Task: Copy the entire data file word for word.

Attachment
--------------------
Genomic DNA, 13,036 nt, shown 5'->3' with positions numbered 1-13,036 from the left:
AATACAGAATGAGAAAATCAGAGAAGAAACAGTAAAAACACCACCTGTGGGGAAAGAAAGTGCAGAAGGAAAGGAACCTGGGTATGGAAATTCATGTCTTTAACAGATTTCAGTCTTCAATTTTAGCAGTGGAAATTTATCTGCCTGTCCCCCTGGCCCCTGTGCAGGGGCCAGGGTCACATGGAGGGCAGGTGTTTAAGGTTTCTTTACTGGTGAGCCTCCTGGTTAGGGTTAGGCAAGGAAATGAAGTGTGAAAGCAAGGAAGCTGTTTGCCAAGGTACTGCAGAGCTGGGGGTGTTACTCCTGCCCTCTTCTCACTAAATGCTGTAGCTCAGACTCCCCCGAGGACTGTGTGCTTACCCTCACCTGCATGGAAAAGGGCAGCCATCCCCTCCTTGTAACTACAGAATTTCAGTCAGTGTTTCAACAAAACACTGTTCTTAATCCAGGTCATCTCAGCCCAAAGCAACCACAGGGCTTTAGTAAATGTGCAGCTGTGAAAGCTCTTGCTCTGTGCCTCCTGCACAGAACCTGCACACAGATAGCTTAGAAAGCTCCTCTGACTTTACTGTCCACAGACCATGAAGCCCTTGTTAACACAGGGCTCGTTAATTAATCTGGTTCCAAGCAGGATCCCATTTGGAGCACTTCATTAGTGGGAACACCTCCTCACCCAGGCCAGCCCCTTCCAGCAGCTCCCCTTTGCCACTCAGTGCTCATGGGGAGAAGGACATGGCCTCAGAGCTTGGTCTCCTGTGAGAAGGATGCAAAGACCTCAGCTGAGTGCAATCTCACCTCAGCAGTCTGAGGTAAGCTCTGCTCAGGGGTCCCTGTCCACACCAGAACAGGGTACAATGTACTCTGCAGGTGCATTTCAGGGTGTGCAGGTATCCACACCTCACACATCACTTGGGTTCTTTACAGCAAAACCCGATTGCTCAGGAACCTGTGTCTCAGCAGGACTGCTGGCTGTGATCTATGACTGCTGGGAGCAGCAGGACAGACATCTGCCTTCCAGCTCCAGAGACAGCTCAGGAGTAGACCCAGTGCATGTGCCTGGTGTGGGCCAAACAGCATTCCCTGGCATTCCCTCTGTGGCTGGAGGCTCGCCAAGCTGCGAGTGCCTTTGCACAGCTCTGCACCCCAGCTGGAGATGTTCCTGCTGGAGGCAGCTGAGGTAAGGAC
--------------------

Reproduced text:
Genomic DNA, 13,036 nt, shown 5'->3' with positions numbered 1-13,036 from the left:
AATACAGAATGAGAAAATCAGAGAAGAAACAGTAAAAACACCACCTGTGGGGAAAGAAAGTGCAGAAGGAAAGGAACCTGGGTATGGAAATTCATGTCTTTAACAGATTTCAGTCTTCAATTTTAGCAGTGGAAATTTATCTGCCTGTCCCCCTGGCCCCTGTGCAGGGGCCAGGGTCACATGGAGGGCAGGTGTTTAAGGTTTCTTTACTGGTGAGCCTCCTGGTTAGGGTTAGGCAAGGAAATGAAGTGTGAAAGCAAGGAAGCTGTTTGCCAAGGTACTGCAGAGCTGGGGGTGTTACTCCTGCCCTCTTCTCACTAAATGCTGTAGCTCAGACTCCCCCGAGGACTGTGTGCTTACCCTCACCTGCATGGAAAAGGGCAGCCATCCCCTCCTTGTAACTACAGAATTTCAGTCAGTGTTTCAACAAAACACTGTTCTTAATCCAGGTCATCTCAGCCCAAAGCAACCACAGGGCTTTAGTAAATGTGCAGCTGTGAAAGCTCTTGCTCTGTGCCTCCTGCACAGAACCTGCACACAGATAGCTTAGAAAGCTCCTCTGACTTTACTGTCCACAGACCATGAAGCCCTTGTTAACACAGGGCTCGTTAATTAATCTGGTTCCAAGCAGGATCCCATTTGGAGCACTTCATTAGTGGGAACACCTCCTCACCCAGGCCAGCCCCTTCCAGCAGCTCCCCTTTGCCACTCAGTGCTCATGGGGAGAAGGACATGGCCTCAGAGCTTGGTCTCCTGTGAGAAGGATGCAAAGACCTCAGCTGAGTGCAATCTCACCTCAGCAGTCTGAGGTAAGCTCTGCTCAGGGGTCCCTGTCCACACCAGAACAGGGTACAATGTACTCTGCAGGTGCATTTCAGGGTGTGCAGGTATCCACACCTCACACATCACTTGGGTTCTTTACAGCAAAACCCGATTGCTCAGGAACCTGTGTCTCAGCAGGACTGCTGGCTGTGATCTATGACTGCTGGGAGCAGCAGGACAGACATCTGCCTTCCAGCTCCAGAGACAGCTCAGGAGTAGACCCAGTGCATGTGCCTGGTGTGGGCCAAACAGCATTCCCTGGCATTCCCTCTGTGGCTGGAGGCTCGCCAAGCTGCGAGTGCCTTTGCACAGCTCTGCACCCCAGCTGGAGATGTTCCTGCTGGAGGCAGCTGAGGTAAGGAC